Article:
A Goldman risk
An unfolding political scandal in Malaysia is starting to reverberate far from Kuala Lumpur to the downtown New York headquarters of Goldman Sachs. State fund 1Malaysia Development Berhad (1MDB) is at the centre of allegations of graft and mismanagement. The furore has prompted renewed scrutiny of hefty fees the Wall Street bank led by Lloyd Blankfein earned selling bonds for 1MDB. The affair threatens to expose a blind spot in Goldman’s processes for vetting sensitive deals.
The latest uproar was triggered by reports that almost $700 million landed in the personal accounts of Najib Razak, Malaysia’s Prime Minister. Najib denies taking any money from 1MDB for personal gain. The country’s anti-corruption commission says the funds came from an unnamed donor.
Even so, the investigations into the source of Najib’s mystery money have intensified questions about the management of the fund, which borrowed heavily to buy power assets and finance investments in recent years, but is now effectively being wound down.
Goldman helped 1MDB raise a total of $6.5 billion from three bond issues in 2012 and 2013. Even at the time, the deals were controversial because they were so lucrative for the bank. Goldman earned roughly $590 million in fees, commissions and expenses from underwriting the bonds, according to a person familiar with the situation – a massive 9.1 percent of the total raised. That was almost four times the typical rate for a quasi-sovereign bond at the time. It exceeds what Wall Street firms can charge in what has traditionally been their most lucrative work: taking companies public in the United States.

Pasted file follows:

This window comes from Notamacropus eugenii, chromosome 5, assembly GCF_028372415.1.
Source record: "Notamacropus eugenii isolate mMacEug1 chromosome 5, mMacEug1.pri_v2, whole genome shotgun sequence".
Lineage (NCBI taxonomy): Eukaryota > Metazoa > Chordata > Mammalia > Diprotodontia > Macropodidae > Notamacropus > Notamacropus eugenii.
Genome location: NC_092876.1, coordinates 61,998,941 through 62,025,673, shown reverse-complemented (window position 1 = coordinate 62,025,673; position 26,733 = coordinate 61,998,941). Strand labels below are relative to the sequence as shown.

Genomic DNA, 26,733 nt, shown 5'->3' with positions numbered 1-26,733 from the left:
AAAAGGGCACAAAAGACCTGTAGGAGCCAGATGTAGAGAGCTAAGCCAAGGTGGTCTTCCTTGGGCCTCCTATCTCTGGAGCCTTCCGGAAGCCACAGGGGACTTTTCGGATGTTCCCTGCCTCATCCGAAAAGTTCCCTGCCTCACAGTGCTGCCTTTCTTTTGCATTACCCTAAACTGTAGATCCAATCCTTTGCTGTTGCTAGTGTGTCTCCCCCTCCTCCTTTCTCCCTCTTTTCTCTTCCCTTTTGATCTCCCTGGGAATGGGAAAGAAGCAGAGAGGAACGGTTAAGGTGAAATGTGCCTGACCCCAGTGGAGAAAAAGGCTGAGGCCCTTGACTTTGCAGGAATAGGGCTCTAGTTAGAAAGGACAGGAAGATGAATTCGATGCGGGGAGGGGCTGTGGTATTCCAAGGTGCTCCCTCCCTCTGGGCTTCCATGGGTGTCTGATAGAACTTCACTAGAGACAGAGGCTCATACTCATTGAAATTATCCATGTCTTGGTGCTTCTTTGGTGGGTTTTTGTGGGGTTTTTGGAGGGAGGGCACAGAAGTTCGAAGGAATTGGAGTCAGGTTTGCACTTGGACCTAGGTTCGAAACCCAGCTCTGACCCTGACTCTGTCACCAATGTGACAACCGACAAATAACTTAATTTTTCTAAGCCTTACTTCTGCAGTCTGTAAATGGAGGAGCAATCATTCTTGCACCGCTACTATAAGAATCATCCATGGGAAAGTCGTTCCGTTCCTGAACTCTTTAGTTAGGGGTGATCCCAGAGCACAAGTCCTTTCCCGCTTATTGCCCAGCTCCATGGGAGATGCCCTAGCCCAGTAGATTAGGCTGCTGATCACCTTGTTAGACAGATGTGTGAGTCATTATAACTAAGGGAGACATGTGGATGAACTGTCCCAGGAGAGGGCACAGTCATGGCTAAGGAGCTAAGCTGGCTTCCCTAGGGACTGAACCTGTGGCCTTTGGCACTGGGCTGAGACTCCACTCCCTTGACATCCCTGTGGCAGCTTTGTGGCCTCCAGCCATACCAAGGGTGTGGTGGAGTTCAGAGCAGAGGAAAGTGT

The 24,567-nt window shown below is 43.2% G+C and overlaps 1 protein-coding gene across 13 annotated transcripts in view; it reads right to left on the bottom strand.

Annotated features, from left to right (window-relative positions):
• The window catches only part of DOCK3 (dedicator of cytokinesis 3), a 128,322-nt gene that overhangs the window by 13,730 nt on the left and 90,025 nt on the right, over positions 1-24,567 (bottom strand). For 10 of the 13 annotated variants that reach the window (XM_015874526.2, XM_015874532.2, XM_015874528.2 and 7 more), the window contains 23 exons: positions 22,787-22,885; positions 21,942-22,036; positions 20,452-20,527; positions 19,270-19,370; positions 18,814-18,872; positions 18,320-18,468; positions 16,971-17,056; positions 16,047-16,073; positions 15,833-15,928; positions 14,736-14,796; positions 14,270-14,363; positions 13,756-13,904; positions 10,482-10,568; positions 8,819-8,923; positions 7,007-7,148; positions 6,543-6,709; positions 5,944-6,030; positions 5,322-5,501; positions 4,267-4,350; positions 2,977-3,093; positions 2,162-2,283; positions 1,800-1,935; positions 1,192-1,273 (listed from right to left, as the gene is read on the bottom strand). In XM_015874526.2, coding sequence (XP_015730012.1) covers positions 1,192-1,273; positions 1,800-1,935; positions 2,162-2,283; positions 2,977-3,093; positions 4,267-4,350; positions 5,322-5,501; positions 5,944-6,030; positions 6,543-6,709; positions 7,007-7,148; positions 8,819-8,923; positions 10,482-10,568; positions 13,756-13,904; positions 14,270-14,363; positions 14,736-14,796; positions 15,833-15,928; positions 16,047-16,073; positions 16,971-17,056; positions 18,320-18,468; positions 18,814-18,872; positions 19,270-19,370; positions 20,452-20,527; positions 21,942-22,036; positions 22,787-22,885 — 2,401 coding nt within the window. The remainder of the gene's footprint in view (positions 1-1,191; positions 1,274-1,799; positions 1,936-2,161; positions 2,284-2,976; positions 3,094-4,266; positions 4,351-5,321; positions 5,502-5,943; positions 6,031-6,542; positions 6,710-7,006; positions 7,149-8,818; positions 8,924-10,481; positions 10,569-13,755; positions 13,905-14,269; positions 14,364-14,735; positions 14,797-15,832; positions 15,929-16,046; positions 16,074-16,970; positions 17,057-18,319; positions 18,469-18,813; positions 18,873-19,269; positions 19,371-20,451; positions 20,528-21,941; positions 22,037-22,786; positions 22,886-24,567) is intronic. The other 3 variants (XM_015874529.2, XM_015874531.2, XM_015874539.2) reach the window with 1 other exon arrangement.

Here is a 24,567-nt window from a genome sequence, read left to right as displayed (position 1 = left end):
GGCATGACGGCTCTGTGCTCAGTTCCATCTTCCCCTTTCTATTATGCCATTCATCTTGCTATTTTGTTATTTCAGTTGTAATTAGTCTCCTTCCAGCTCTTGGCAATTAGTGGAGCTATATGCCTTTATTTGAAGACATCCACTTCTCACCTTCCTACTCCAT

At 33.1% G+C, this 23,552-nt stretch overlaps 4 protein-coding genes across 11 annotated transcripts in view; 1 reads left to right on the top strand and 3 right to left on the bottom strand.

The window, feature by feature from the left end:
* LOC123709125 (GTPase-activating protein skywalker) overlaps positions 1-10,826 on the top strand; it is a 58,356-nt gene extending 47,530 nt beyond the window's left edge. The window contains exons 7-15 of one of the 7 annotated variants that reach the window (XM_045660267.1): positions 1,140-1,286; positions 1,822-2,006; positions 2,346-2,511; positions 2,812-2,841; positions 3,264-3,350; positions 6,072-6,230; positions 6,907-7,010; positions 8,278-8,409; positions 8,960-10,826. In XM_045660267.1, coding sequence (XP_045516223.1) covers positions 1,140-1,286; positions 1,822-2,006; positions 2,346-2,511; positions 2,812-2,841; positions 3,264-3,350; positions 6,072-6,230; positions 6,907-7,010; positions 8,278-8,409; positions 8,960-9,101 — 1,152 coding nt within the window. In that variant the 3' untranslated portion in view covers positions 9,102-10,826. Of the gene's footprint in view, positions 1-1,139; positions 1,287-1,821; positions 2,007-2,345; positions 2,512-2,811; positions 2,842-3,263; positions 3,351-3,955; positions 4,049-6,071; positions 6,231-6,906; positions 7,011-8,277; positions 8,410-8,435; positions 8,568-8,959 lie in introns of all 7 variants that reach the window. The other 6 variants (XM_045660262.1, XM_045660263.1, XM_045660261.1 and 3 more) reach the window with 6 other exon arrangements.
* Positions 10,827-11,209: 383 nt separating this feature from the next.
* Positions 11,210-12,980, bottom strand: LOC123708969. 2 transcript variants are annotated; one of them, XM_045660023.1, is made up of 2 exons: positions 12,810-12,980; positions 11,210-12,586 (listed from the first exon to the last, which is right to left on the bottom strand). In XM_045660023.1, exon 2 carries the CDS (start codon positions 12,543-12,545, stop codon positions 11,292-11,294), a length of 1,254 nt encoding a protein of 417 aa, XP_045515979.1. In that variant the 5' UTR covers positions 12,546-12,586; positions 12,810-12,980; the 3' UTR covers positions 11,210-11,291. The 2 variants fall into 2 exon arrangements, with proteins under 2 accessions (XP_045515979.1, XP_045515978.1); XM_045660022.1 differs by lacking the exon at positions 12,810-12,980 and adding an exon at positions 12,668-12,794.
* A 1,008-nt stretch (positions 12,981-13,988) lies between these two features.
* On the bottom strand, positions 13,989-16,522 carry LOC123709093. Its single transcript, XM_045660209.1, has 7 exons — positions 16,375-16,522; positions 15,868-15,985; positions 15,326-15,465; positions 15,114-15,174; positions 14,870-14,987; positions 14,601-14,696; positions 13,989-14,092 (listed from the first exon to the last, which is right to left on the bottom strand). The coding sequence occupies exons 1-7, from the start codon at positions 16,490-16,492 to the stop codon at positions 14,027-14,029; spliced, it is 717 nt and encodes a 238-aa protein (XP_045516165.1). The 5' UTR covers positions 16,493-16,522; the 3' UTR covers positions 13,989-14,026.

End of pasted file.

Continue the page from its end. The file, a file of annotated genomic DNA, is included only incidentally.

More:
Goldman was able to book hefty fees because it put its balance sheet at risk for 1MDB, which did not yet have a credit rating. And it wanted to raise a large amount of money very quickly. Yet the bonanza has left the bank exposed to its client’s woes. Malaysian opposition politician Tony Pua said earlier this year that 1MDB had been “royally screwed” by the deals.
This is precisely the type of situation Goldman had hoped to avoid when it overhauled its processes for approving transactions in 2011. Bruised by post-crisis revelations about structured products that blew up and a $550 million fine from the U.S. Securities and Exchange Commission, the bank’s Business Standards Committee introduced systems for weighing reputational risks alongside purely financial ones. Business with governments is subject to a more comprehensive review.
The fact that Goldman’s assignments for 1MDB cleared those internal hurdles implies they are far from foolproof. There’s no suggestion that the bank knew of any funny business at 1MDB. Even so, that a government-linked vehicle was so eager to engage in inexplicably expensive fundraising should have sounded alarm bells. In hindsight, Goldman must surely regret going ahead with the hurried trades. Now it needs to ponder why its vaunted new controls failed to weed them out.